Space Mission Teammates Weigh Earth’s Water

“It Ain’t Heavy; It’s Our Water!” Say Earth Scientists. Radio Host Kleyne Applauds International Research Cooperation Over Water Weight.

Sharon Kleyne, founder and research director of Bio-Logic Aqua® Research/Water Life Science® & The Power of Water®, wishes Godspeed to the Grace satellites, two ships that have been launched into orbit to replace two spacecraft that stopped working last year.

This example of stellar obsolescence is especially notable because certain earth governments have agreed to cooperate rather than compete against each other. Kleyne finds this exciting news. “At this very moment,” says Sharon Kleyne, “a joint U.S./German mission is underway to weigh earth’s water.” The Grace satellites, Kleyne reveals, will sense and record minuscule variations in the pull of gravity as they orbit earth. “These variations are the result of movements in mass,” says Kleyne. These variations, Kleyne adds, could signal the swelling of the land after extensive rains. Or they might mean that ice is draining from earth’s poles as it melts in a fast-warming climate.

The Grace satellites were successfully launched on May 22nd aboard a SpaceX rocket from the Vandenberg Air Force base in California.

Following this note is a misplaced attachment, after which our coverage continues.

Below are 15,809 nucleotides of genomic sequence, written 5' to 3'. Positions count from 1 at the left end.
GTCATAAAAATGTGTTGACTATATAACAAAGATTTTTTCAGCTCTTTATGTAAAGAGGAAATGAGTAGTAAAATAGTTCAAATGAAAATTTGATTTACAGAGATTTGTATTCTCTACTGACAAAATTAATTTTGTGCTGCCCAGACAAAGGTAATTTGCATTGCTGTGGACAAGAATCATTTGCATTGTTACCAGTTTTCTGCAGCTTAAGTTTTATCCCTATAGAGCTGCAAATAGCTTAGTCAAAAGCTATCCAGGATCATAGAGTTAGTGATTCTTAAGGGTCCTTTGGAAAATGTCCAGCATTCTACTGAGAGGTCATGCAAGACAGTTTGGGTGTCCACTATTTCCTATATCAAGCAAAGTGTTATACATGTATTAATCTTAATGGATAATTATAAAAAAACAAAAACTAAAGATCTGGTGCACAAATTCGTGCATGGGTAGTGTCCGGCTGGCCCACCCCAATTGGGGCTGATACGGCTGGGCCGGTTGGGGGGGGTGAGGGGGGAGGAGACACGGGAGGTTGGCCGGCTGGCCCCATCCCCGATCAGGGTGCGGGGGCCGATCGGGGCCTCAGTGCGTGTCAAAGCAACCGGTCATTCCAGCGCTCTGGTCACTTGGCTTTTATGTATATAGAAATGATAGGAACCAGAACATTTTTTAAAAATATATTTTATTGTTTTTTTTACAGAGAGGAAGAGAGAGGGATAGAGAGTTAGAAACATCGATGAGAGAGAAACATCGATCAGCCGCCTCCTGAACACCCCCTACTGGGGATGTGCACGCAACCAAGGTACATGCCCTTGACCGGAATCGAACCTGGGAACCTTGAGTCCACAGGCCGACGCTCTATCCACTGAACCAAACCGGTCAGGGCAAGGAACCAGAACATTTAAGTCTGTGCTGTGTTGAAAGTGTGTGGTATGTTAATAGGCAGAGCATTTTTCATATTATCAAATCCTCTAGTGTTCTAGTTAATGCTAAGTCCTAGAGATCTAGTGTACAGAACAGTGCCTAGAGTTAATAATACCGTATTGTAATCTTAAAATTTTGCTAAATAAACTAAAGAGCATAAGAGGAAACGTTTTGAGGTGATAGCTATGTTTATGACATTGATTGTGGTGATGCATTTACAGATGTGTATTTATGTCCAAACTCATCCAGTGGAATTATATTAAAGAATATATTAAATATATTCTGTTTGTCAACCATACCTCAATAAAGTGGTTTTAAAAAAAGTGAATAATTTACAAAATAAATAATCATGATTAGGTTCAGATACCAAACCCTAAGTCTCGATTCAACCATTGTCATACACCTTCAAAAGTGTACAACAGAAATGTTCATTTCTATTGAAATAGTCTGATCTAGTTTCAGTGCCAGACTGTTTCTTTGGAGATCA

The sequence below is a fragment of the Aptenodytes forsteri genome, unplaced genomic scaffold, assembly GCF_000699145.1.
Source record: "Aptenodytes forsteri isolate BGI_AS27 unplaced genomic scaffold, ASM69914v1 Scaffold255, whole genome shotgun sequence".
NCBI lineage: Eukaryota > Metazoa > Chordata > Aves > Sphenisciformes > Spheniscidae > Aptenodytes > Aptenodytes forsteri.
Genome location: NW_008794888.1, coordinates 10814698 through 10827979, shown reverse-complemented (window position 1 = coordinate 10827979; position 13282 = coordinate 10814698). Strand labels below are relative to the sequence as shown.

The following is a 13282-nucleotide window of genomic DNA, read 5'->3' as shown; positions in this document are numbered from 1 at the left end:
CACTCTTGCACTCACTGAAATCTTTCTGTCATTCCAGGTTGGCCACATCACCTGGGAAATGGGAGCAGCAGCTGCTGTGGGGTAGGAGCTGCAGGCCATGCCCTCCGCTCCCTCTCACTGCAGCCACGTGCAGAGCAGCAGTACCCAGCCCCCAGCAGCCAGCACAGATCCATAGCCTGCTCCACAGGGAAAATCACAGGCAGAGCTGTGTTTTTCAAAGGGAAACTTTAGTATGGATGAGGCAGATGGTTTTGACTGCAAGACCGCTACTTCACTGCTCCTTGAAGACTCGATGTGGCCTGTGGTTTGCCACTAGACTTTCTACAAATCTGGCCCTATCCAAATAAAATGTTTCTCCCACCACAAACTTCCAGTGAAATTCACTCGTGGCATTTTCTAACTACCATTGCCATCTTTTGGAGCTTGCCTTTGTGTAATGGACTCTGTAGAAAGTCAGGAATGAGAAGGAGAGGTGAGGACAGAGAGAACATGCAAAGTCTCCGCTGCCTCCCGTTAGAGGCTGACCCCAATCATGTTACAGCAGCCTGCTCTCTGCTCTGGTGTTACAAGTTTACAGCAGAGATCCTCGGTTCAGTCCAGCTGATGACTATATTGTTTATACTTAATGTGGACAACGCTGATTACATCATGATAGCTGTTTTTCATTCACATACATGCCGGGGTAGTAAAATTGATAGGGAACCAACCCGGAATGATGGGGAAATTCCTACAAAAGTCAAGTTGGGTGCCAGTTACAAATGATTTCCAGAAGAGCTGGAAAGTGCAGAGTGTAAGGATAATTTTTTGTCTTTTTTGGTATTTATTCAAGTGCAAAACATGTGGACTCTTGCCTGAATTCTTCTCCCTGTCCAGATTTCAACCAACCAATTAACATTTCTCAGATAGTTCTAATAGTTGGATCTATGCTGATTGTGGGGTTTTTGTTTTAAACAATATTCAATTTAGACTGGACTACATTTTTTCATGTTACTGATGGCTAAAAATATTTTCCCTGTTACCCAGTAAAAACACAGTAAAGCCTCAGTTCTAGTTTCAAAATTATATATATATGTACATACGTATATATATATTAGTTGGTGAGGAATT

Grace, Kleyne divulges, is an acronym for Gravity Recovery and Climate Experiment. The original program ran from 2002 to 2017 and has been called a transformative information-gathering program. Kleyne believes that maintaining this program is a top priority for NASA. This new mission relies to a great extent on European expertise, especially from the German Research Centre for Geosciences (GFZ). The satellites were assembled by Europe’s largest space company, Airbus, at its factory in Friedrichshafen.

Kleyne, host of the nationally syndicated radio program, The Sharon Kleyne Hour Power of Water®, Nature’s Pharma®/Water Life Science® & Your Health sponsored by Nature’s Tears® EyeMist® on VoiceAmerica and World Talk Radio, explains how the Grace satellites actually perform. The first satellite lurches and drags through earth’s uneven gravity field while the second follows 220km behind. As it does so, the second satellite measures changes in their separation to the nearest micron (a thousandth of a millimeter). Professor Frank Flechtner, the Grace-FO project manager at GFC, says “that is about a tenth of the width of a human hair over the distance between Los Angeles and San Diego”.

Kleyne adds that the Grace satellites are especially brilliant at sensing huge changes in earth’s hydrological cycle. As ice mass at the poles continues to melt at an alarming pace, GRACE can and does monitor the global rise of sea levels, which of course threatens many communities and businesses. For instance, Antarctica is losing 120 billion tons of ice a year; Greenland is losing 280 billion tons of ice a year. This massive ice loss will have severe global consequences, says Kleyne.

Kleyne shares that the current GRACE mission should be able to gather data for five years at a cost of 520 million dollars. It is hoped that the next stage of this project will involve more EU states as U.S. participation becomes increasingly uncertain. Still, Kleyne believes that the research data collected by GRACE reinforces the need to adopt Nature’s Pharma®/Water Life Science®, the new lifestyle that teaches a more profound awareness of the water issues that face humanity and encourages a more individual, proactive involvement in health care.

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